US-China TRADE WAR: Trump hits Chinese imports worth $200bn with huge tariff hike
US-based analyst Gary Shapiro warned the “disastrous” decision would end up hitting US consumers in the pocket as retailers are forced to increase prices to cover their costs, while investment bank Goldman Sachs said time was rapidly running out to find a solution. The new measures took effect today, after two fruitless days of talks between top US and Chinese negotiators aimed at rescuing a faltering deal to end the 10-month dispute between the world’s two largest economies. China’s Commerce Ministry said it “deeply regrets” the US decision, saying it would take necessary countermeasures.
Chinese Vice Premier Liu He, US Trade Representative Robert Lighthizer and US Treasury Secretary Steven Mnuchin talked for 90 minutes on yesterday Thursday and were expected to resume talks today.
The Commerce Ministry said that negotiations were continuing, and that it “hopes the United States can meet China halfway, make joint efforts, and resolve the issue through cooperation and consultation”.
However, with no action from the Trump administration to reverse the increase as negotiations moved into a second day, US Customs and Border Protection imposed the new 25 percent duty on affected US-bound cargoes leaving China after 12:01 am EDT (0401 GMT) today.
Goods in more than 5,700 affected product categories which left Chinese ports and airports before midnight will be subject to the original 10 percent duty rate, a CBP spokeswoman said.
The grace period was not applied to three previous rounds of tariffs imposed last year on Chinese goods, which had much longer notice periods of at least three weeks before the duties took effect.
Goldman Sachs wrote in a note: “This creates an unofficial window, potentially lasting a couple of weeks, in which negotiations can continue and generates a ‘soft’ deadline to reach a deal.”
Stressing the urgency of the situation, the bank added: “Given this detail, downside to sentiment might be slightly more muted than if the tariff increase came with a ‘hard’ deadline. This also leaves an opportunity for the two sides to reach an agreement in the next couple of weeks.”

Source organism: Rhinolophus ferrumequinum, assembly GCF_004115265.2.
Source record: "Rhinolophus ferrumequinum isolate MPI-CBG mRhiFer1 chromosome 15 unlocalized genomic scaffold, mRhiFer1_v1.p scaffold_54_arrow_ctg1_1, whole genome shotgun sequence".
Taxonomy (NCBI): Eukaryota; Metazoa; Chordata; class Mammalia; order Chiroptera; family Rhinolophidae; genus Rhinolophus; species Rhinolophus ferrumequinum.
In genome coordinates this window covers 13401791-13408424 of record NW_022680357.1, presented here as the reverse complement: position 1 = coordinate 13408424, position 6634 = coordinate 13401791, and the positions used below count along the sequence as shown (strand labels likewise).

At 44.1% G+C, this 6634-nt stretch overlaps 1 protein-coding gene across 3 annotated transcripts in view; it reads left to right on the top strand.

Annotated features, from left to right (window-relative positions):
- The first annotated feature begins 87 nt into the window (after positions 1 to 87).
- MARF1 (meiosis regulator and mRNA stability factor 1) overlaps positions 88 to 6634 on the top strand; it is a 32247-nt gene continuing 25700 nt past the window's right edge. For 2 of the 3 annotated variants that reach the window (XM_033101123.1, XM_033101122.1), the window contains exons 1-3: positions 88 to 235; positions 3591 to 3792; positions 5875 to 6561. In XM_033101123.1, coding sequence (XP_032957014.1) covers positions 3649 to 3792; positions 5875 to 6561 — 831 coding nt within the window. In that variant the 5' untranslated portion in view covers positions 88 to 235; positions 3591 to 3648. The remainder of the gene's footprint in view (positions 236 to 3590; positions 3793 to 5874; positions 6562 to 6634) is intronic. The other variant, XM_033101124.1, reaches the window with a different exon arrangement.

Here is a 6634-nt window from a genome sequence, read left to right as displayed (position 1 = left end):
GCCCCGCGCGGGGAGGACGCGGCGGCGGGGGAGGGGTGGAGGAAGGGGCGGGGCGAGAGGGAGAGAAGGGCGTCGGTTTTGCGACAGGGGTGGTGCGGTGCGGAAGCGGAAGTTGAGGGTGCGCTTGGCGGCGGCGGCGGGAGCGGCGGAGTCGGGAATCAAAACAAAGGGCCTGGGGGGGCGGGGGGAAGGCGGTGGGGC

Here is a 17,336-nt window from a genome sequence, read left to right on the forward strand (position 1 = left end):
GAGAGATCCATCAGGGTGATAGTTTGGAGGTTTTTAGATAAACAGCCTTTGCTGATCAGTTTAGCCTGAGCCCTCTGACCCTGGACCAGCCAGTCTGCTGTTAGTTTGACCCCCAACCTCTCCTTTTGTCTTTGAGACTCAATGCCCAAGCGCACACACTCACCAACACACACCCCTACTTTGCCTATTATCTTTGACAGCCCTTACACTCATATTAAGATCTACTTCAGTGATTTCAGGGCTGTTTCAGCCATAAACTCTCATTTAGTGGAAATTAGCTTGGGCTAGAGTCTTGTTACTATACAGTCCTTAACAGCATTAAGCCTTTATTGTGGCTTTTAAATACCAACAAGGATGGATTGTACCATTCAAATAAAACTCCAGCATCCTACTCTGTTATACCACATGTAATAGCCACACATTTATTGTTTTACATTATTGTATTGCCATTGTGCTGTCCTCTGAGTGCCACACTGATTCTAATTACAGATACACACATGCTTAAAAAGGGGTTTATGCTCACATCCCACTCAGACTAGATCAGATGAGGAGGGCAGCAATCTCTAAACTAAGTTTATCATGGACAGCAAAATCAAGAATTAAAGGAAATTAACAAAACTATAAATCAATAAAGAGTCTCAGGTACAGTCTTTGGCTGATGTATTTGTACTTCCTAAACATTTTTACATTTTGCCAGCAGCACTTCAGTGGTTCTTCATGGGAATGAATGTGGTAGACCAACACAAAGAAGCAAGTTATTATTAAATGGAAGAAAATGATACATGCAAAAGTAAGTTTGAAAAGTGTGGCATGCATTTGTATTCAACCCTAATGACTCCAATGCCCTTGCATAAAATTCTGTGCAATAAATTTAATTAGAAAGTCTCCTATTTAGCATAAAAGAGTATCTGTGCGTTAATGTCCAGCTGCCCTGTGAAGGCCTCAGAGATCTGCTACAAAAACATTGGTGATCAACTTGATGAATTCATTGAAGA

Mr Trump gave US importers less than five days notice about his decision to increase the rate on the $200bn category of goods to 25 percent, which now matches the rate on a prior $50 billion category of Chinese machinery and technology goods.
The biggest Chinese import sector affected by the rate hike is a $20 billion-plus category of internet modems, routers and other data transmission devices, plus about $12 billion worth of printed circuit boards used in a huge range of US-made products.
Furniture, lighting products, auto parts, vacuum cleaners and building materials are also high on the list of products subject to the higher duties.
US stock futures fell and Asian shares pared gains after the announcement.
Mr Shapiro, chief executive of the Consumer Technology Association said the tariffs would be paid by American consumers and businesses, not China, as Mr Trump has claimed.
“Our industry supports more than 18 million US jobs – but raising tariffs will be disastrous.
“The tariffs already in place have cost the American technology sector about $1 billion more a month since October.
“That can be life or death for small businesses and startups that can’t absorb the added costs.”
Economists and industry consultants have said it may take three or four months for American shoppers to feel the pinch from the tariff hike but retailers will have little choice but to raise prices on a wide range of goods to cover the rising cost of imports before too long, according to economists and industry consultants.
Even without the trade war, China-US. relations have continued to deteriorate, with an increase tensions between the two countries over China’s military build-up in the South China Sea, Taiwan, human rights and China’s plan to re-create the old Silk Road, called the Belt and Road Initiative, a massive programme of international investment.
Source: Read Full Article